Nicki & Karen

Understanding a No Income Home Equity Loan and if it is Right for You

Nicki & Karen » February 1, 2021

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no income home equity loan

When you want to make a home improvement or pay off some of your debt, there are a variety of options at your disposal. One of these options is a no-income home equity loan. This type of loan was commonly available before the financial crisis of 2008. While it’s more difficult to obtain a no-income home equity loan today, some lenders still offer this loan type. If you’re thinking about applying for this type of loan, it’s important to understand how these loans differentiate from standard home equity loans. Standard loans are based primarily on a person’s income when identifying if the person qualifies for the loan.

As for no-income loans, they can be provided to borrowers without the borrower being required to verify their income. If you’re able to obtain this type of loan, the main qualifier will be your credit history. These loans are commonly referred to as no-income verification loans. For small business owners and self-employed individuals, it can be easier to qualify for a no-income home equity loan. If you don’t have W-2’s from an employer or don’t receive paychecks on a regular basis, no-income loans may be your best option.

During the financial crisis of 2008, many self-employed individuals who receive no-income loans ended up defaulting on the loan after losing their jobs or their main source of income. Since that time, a high percentage of financial institutions have become wary about providing people with no-income loans. Despite this wariness, these loans are still provided to borrowers who have credit scores above 700.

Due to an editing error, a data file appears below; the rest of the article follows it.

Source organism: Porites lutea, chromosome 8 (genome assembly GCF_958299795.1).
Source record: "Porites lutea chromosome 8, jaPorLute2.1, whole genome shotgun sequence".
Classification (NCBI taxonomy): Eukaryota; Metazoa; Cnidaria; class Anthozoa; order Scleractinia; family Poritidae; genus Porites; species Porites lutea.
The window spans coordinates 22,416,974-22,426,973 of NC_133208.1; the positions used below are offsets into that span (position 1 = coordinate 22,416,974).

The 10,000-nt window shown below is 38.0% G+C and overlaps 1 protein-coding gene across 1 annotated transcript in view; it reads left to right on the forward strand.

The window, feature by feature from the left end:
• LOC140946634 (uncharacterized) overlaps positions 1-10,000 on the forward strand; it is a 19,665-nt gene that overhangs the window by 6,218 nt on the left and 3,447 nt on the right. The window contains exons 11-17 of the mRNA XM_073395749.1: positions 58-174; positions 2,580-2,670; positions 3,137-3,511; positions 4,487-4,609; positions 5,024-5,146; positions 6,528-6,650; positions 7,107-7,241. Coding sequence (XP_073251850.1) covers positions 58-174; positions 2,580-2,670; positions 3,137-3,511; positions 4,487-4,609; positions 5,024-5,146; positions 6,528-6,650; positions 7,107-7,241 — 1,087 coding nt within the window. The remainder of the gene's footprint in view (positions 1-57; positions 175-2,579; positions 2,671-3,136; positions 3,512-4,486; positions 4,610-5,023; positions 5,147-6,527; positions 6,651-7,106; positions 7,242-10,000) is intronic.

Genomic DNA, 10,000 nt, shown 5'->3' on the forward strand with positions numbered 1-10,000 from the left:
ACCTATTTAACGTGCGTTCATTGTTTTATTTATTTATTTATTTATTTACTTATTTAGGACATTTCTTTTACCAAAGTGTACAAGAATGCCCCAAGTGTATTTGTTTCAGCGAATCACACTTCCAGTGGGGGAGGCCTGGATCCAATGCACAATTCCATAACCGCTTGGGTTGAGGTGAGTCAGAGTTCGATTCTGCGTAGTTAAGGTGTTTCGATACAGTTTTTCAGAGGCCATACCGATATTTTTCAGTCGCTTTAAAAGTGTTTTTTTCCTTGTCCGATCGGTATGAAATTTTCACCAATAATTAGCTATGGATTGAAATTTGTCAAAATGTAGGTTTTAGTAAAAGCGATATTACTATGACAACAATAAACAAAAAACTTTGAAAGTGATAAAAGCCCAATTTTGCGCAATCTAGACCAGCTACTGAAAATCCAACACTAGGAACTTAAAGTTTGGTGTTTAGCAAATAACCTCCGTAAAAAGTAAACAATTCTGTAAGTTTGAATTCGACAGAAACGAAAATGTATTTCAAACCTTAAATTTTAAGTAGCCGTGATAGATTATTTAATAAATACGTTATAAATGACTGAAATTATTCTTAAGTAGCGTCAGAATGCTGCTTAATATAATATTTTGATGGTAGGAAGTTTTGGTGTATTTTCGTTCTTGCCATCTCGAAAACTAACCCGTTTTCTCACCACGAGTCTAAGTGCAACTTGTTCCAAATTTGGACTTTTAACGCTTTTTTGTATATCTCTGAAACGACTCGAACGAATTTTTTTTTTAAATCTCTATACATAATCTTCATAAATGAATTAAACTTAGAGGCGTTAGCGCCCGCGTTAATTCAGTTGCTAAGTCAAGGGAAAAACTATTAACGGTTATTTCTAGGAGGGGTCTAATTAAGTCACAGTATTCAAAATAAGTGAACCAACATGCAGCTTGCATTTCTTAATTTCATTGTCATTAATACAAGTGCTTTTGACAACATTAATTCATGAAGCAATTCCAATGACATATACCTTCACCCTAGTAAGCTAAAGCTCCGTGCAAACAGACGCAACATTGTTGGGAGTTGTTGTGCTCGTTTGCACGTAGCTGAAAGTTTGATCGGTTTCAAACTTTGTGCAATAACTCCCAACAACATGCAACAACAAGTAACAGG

This article takes a comprehensive look at no-income home equity loans and how you can qualify for them.

The Difference Between a HELOC and Home Equity Loan

no income home equity loan

When you’re searching for the ideal loan, the two main types available to you include a HELOC and a home equity loan. While there are some core similarities between these two loan types, it’s important to understand the differences and how they impact you as a borrower. A HELOC is a home equity line of credit, which gives you a certain credit limit that you’re able to draw from when necessary. Because of how a line of credit is set up, it’s similar to a credit card. When you receive a line of credit, it will be available to you for 10 years or until you reach the credit limit, whichever comes first.

During the initial 10 years, you will only be required to make interest payments on the line of credit. Once the 10 years have passed, you will be required to repay all funds with added interest for a period of 10-20 years. A line of credit can have a low initial interest rate. However, these rates tend to be variable and will likely increase over time. The main benefits of a HELOC include:

  • A low APR
  • Tax-deductible interest
  • Flexible repayment options
  • Makes it simple for you to increase your credit score

You can also obtain a home equity loan, which is basically a second mortgage for your home. The loan is officially secured against your property and allows you to receive money in a lump sum. Just like a HELOC, these loans can be used for many different reasons and can help you pay down debt.